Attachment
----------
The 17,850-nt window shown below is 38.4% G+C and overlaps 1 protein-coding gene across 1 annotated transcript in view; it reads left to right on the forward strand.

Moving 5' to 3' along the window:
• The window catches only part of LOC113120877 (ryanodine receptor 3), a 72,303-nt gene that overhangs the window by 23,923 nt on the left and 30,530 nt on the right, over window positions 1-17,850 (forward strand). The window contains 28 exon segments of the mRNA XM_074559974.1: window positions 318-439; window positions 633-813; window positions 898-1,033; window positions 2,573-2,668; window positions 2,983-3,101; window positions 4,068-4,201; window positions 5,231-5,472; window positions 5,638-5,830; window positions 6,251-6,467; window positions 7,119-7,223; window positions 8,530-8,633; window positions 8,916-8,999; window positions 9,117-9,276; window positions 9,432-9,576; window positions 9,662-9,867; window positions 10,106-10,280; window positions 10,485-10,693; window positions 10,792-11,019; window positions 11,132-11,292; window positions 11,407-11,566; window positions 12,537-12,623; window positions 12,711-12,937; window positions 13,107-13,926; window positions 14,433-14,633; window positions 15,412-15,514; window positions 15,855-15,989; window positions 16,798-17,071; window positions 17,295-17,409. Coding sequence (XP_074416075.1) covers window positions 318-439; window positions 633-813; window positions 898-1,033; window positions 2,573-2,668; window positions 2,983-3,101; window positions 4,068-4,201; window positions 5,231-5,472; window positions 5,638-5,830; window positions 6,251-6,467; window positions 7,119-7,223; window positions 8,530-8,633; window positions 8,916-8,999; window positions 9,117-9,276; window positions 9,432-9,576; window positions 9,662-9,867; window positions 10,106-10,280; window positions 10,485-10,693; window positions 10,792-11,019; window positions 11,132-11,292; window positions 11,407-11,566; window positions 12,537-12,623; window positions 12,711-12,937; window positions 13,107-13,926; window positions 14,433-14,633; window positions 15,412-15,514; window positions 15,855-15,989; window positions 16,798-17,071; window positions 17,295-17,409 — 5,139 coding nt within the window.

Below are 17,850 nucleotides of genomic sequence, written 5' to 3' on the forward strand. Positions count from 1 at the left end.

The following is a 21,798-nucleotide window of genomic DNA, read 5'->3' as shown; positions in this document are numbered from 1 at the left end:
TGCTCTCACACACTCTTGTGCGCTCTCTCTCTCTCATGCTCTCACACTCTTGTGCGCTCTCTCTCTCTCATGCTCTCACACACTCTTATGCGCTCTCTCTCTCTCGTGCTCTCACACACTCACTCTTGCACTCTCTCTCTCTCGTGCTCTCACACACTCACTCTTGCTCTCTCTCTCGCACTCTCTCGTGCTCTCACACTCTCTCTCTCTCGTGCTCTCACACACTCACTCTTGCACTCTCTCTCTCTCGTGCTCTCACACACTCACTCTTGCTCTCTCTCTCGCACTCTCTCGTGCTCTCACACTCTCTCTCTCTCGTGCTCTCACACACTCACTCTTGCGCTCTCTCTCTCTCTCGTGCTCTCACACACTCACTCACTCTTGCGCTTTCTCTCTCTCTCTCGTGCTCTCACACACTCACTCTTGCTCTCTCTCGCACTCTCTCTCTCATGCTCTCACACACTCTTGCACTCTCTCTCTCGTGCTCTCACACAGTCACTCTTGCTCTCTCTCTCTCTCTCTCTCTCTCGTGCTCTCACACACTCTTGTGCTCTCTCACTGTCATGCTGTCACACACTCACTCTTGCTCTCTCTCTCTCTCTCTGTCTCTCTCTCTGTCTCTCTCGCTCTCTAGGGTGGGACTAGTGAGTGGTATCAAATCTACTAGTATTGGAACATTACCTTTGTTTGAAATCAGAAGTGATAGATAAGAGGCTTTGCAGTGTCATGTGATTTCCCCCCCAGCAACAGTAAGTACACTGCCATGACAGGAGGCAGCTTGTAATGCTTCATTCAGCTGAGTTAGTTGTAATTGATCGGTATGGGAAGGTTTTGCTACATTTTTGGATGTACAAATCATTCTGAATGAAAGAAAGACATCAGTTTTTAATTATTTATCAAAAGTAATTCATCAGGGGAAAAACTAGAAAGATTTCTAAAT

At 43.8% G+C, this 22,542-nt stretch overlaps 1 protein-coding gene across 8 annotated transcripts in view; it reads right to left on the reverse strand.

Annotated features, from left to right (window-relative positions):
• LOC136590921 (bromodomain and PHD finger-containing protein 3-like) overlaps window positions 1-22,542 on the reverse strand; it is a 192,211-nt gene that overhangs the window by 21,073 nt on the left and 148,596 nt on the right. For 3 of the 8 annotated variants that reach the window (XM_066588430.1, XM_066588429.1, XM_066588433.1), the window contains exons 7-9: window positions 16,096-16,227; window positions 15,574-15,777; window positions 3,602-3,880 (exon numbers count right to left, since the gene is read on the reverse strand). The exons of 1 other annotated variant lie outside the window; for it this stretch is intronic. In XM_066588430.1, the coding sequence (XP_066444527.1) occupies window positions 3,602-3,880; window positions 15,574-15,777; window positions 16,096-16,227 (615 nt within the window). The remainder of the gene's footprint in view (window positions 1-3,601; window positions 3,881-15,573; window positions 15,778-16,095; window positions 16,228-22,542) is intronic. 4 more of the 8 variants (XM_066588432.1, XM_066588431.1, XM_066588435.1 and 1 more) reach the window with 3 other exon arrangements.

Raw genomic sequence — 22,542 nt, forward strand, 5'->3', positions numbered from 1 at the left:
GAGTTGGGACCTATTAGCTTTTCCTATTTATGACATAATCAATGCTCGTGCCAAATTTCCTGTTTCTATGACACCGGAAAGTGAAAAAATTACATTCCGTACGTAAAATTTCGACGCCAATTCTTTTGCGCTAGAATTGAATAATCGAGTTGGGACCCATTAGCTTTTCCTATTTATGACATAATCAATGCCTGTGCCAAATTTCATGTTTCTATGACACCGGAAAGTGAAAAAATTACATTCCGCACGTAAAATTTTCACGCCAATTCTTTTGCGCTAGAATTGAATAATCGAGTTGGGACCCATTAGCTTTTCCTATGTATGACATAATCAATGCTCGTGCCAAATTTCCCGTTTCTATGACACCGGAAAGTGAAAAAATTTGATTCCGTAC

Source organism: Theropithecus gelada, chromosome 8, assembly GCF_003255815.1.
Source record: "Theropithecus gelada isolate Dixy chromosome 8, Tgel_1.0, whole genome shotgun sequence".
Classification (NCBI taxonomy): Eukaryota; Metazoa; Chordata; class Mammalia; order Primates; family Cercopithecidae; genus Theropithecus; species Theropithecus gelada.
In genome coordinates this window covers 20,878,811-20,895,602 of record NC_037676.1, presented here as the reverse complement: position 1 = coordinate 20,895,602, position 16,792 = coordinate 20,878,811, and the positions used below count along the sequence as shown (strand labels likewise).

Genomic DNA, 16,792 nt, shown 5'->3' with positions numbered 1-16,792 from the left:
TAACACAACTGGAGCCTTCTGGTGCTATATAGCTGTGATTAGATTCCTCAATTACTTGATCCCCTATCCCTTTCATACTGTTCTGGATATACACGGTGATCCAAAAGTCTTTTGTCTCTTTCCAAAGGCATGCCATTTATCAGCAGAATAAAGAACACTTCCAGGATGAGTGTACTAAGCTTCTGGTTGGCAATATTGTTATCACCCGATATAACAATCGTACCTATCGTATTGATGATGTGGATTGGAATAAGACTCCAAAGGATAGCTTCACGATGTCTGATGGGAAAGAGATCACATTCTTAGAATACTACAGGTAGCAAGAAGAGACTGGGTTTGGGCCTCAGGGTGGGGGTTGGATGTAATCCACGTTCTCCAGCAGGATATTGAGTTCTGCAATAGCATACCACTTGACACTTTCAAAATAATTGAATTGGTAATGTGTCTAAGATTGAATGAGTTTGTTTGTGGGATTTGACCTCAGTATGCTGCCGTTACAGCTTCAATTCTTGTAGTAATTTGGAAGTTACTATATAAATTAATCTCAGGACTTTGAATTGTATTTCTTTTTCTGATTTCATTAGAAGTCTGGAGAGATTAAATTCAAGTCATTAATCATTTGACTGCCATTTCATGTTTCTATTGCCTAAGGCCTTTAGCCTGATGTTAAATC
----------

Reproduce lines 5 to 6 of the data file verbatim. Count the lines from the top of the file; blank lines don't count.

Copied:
The following is a 21,798-nucleotide window of genomic DNA, read 5'->3' as shown; positions in this document are numbered from 1 at the left end:
TGCTCTCACACACTCTTGTGCGCTCTCTCTCTCTCATGCTCTCACACTCTTGTGCGCTCTCTCTCTCTCATGCTCTCACACACTCTTATGCGCTCTCTCTCTCTCGTGCTCTCACACACTCACTCTTGCACTCTCTCTCTCTCGTGCTCTCACACACTCACTCTTGCTCTCTCTCTCGCACTCTCTCGTGCTCTCACACTCTCTCTCTCTCGTGCTCTCACACACTCACTCTTGCACTCTCTCTCTCTCGTGCTCTCACACACTCACTCTTGCTCTCTCTCTCGCACTCTCTCGTGCTCTCACACTCTCTCTCTCTCGTGCTCTCACACACTCACTCTTGCGCTCTCTCTCTCTCTCGTGCTCTCACACACTCACTCACTCTTGCGCTTTCTCTCTCTCTCTCGTGCTCTCACACACTCACTCTTGCTCTCTCTCGCACTCTCTCTCTCATGCTCTCACACACTCTTGCACTCTCTCTCTCGTGCTCTCACACAGTCACTCTTGCTCTCTCTCTCTCTCTCTCTCTCTCGTGCTCTCACACACTCTTGTGCTCTCTCACTGTCATGCTGTCACACACTCACTCTTGCTCTCTCTCTCTCTCTCTGTCTCTCTCTCTGTCTCTCTCGCTCTCTAGGGTGGGACTAGTGAGTGGTATCAAATCTACTAGTATTGGAACATTACCTTTGTTTGAAATCAGAAGTGATAGATAAGAGGCTTTGCAGTGTCATGTGATTTCCCCCCCAGCAACAGTAAGTACACTGCCATGACAGGAGGCAGCTTGTAATGCTTCATTCAGCTGAGTTAGTTGTAATTGATCGGTATGGGAAGGTTTTGCTACATTTTTGGATGTACAAATCATTCTGAATGAAAGAAAGACATCAGTTTTTAATTATTTATCAAAAGTAATTCATCAGGGGAAAAACTAGAAAGATTTCTAAAT